The end result of all this fussing, mussing, and adjustment-making was better sound. The presentation was more balanced, the imaging wide and deep, and the Sky’s treble, while still more zippy than what I’m used to hearing from the GoldenEar Technology Triton Five towers that regularly sit in my listening room, more open and less fatiguing. Yes, sometimes it’s good to do exactly as you’re told.
Test tones confirmed that the Sky had quite audible bass output below the 48 Hz -3dB limit that Totem specs for the speaker. There was also an incredibly even match in the timbre of both Skys when I played pink noise on them. Switching from test tones to music, I played a reference track, Bill Frisell’s “Blues Dream,” from his With Dave Holland and Elvin Jones CD and heard, clean, tuneful, and notably extended bass given the Sky’s compact size. Frisell’s electric guitar had a clear presentation and crisp bite, though I wouldn’t say it ever veered off into sounding sizzly or harsh.To double-check and confirm that the Sky’s rendering of high frequencies was something I could live with, I streamed the track “Darling,” by Indie rock band Real Estate, from Tidal. The song’s bright, jangly 12-string electric guitar sounded well forward in the mix on the Totems. Here again, though, I didn’t find the presentation harsh or edgy. Nonetheless, it became very apparent to me that the Sky is a very revealing speaker compared with a more forgiving model like my GoldenEar Tritons, which usually sound fine with most things you throw at them.
To check the Sky’s imaging abilities, I played a high-res 24-bit/96 kHz HDtracks download, “Alabama,” from the album In Movement by Jack Dejohnette, Ravi Coltrane, and Matthew Garrison. The shimmering sound of DeJohnette’s cymbals spread wide across the room and I heard plenty of detail in his deft drum rolls. I also noted good front-to-back depth in the recording, with ample space between the drums and Coltrane’s saxophone. The powerful, raw, textured quality I heard as Coltrane plowed through his solo also showed the Sky to be highly capable of delivering fine dynamics.
Another track, “Is this the Life We Really Want?” from the recent Roger Waters album of the same name further demonstrated the Totem speaker’s dynamic ease. Waters’ voice floated palpably at dead center while dry flourishes of strings heaped drama onto the laid-back beats and bass. The Skys conveyed the song’s expansive mix in an authoritative manner, with precise layering between instruments and voices in the mix.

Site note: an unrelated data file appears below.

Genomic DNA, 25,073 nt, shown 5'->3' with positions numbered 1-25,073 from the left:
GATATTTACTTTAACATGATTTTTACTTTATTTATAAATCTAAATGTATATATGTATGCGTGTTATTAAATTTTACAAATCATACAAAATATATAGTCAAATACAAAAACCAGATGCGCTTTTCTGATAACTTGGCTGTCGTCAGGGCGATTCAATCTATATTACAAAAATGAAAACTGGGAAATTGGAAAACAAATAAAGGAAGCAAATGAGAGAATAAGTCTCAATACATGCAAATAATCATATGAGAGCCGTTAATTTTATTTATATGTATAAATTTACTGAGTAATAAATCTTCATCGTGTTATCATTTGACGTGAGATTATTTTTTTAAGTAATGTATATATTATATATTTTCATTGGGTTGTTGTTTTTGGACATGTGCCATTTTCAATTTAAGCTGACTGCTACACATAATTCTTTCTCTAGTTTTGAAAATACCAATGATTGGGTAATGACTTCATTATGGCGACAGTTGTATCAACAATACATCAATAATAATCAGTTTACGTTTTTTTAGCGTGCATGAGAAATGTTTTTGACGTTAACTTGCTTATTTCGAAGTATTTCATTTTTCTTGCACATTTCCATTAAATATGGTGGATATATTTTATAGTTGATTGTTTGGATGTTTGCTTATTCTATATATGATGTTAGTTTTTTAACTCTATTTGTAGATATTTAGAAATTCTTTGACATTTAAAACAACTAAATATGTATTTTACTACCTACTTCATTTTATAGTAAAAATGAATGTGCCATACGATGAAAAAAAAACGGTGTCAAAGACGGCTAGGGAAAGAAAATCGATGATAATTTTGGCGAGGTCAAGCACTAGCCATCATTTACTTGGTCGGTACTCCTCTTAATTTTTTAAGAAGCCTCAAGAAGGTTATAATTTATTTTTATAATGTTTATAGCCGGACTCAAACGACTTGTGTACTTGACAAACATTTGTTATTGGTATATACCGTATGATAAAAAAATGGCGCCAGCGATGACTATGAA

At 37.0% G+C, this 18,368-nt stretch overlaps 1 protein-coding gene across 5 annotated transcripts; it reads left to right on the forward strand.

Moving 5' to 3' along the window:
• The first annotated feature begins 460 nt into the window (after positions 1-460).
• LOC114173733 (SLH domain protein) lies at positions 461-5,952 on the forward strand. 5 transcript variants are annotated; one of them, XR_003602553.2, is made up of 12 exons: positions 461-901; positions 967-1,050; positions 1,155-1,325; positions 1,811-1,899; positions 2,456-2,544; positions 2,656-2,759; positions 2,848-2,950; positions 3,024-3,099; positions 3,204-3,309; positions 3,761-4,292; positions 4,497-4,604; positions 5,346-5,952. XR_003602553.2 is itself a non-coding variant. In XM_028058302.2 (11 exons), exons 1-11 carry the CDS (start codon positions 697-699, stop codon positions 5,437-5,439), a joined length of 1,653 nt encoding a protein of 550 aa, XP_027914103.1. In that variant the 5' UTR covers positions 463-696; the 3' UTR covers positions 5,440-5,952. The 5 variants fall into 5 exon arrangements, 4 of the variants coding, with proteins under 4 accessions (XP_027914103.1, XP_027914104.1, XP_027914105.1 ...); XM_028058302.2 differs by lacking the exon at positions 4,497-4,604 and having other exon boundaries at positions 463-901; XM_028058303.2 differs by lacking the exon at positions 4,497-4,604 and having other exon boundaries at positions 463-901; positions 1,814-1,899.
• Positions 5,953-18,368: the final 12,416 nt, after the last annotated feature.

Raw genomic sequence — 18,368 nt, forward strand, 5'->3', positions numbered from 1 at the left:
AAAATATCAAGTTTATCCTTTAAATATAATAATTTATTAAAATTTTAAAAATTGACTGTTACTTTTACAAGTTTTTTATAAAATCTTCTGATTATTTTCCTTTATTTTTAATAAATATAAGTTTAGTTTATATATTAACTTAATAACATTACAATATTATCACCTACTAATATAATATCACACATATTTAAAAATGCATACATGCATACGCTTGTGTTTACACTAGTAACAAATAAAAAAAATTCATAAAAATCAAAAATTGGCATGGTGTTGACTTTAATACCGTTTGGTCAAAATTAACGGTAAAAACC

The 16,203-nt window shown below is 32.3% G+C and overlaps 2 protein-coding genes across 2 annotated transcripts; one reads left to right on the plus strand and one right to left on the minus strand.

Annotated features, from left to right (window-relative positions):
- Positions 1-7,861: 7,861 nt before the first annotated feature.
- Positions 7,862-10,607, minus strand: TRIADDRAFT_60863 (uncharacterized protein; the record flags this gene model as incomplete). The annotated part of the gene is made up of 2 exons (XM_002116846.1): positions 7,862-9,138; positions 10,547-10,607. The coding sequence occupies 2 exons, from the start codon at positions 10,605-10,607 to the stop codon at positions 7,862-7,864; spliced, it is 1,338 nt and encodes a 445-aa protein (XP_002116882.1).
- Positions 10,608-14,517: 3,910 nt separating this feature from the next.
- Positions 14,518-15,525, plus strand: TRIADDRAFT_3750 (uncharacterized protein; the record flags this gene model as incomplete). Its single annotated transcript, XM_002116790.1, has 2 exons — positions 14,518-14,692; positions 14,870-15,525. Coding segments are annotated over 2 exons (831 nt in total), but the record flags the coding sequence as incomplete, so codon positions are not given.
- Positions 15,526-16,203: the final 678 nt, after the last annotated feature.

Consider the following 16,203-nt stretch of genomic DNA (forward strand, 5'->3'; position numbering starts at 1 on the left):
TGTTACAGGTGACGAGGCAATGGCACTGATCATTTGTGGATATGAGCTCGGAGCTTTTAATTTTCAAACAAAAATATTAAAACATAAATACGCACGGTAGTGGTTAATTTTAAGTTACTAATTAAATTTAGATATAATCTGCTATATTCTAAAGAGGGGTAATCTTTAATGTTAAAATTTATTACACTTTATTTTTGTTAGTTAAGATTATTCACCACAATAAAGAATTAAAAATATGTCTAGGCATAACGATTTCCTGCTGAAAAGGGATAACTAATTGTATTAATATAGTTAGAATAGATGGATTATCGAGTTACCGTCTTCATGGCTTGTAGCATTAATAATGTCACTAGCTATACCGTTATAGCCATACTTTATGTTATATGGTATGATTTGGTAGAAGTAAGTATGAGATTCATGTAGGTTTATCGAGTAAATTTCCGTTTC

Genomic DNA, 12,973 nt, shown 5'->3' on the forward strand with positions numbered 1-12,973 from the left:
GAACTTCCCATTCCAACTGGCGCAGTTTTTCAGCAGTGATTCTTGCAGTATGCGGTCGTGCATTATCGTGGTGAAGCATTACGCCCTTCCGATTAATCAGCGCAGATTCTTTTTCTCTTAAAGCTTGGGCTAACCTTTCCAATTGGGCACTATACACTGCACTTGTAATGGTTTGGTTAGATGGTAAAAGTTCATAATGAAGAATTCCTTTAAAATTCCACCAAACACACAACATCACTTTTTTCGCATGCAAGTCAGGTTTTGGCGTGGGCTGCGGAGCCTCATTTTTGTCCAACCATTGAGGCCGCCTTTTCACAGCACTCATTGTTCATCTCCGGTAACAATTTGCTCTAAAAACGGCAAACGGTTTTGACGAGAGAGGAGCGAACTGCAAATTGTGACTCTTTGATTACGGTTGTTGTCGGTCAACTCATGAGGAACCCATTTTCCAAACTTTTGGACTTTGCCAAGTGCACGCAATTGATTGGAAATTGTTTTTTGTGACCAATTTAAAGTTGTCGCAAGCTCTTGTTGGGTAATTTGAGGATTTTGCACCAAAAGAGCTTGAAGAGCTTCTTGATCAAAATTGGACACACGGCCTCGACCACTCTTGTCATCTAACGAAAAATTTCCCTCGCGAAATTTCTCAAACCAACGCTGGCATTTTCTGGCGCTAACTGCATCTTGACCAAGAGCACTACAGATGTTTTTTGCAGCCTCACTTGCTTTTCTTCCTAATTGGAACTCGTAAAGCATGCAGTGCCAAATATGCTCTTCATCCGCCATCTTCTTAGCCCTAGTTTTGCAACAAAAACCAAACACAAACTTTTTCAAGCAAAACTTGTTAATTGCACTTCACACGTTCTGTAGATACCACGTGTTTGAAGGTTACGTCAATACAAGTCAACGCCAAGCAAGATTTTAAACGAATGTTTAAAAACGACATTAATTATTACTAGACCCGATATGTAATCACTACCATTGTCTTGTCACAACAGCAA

When it comes to speakers, my personal preference favors lushness over precision, though I’m glad to hear it when a speaker can provide some of both. Listening to a Tidal stream of a techno track, “Syncope,” by Steve Hauschildt, the electronic kick drum had a taut wallop and I heard impressive low-end extension when the synthesized bass drifted in. I was also impressed by the Sky’s rendering of ambience: the swirling female vocals had a rich, airy presentation and soared without strain when I turned the volume knob up. Another thing about the Totems that impressed me on this track was their ability to deliver consistent performance at different volumes. Bass remained solid and present even when I turned the level down, and the strands of voices, synths, and percussion retained a vivid, layered presence in the mix.
Totem Acoustic’s Sky speaker delivers dynamic, exciting sound from a surprisingly compact package. I normally crave a subwoofer when listening with a standmounted speaker like the Sky, but in this case I was happy with the bass that it managed. I was also impressed with the speaker’s imaging, and by its ability to render complex music in a precise, detailed manner without sounding clinical.
Reservations? While I found the Sky’s overall sound exciting, on some tracks the presentation could be a bit in-your-face. There are also other great-sounding compact speakers to consider in the under-$2,000 price range, including numerous models that are priced quite a bit less. Still, the Sky is undeniably well-engineered and well-crafted, and it should appeal to listeners seeking something extra from a compact speaker.